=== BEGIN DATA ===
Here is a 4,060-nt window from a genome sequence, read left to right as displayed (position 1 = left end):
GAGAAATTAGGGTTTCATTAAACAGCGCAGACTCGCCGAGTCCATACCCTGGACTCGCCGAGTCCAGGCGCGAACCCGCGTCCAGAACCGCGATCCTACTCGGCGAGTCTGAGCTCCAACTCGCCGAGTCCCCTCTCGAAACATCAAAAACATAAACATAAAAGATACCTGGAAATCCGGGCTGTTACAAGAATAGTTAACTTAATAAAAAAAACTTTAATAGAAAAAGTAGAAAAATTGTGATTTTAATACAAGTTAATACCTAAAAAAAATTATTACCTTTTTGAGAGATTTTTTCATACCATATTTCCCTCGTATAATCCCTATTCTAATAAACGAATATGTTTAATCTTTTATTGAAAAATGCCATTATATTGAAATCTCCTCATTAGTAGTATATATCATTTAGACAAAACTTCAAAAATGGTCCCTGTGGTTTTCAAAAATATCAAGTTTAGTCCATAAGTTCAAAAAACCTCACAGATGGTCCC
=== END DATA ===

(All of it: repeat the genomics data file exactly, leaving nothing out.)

Here is a 4,060-nt window from a genome sequence, read left to right as displayed (position 1 = left end):
GAGAAATTAGGGTTTCATTAAACAGCGCAGACTCGCCGAGTCCATACCCTGGACTCGCCGAGTCCAGGCGCGAACCCGCGTCCAGAACCGCGATCCTACTCGGCGAGTCTGAGCTCCAACTCGCCGAGTCCCCTCTCGAAACATCAAAAACATAAACATAAAAGATACCTGGAAATCCGGGCTGTTACAAGAATAGTTAACTTAATAAAAAAAACTTTAATAGAAAAAGTAGAAAAATTGTGATTTTAATACAAGTTAATACCTAAAAAAAATTATTACCTTTTTGAGAGATTTTTTCATACCATATTTCCCTCGTATAATCCCTATTCTAATAAACGAATATGTTTAATCTTTTATTGAAAAATGCCATTATATTGAAATCTCCTCATTAGTAGTATATATCATTTAGACAAAACTTCAAAAATGGTCCCTGTGGTTTTCAAAAATATCAAGTTTAGTCCATAAGTTCAAAAAACCTCACAGATGGTCCC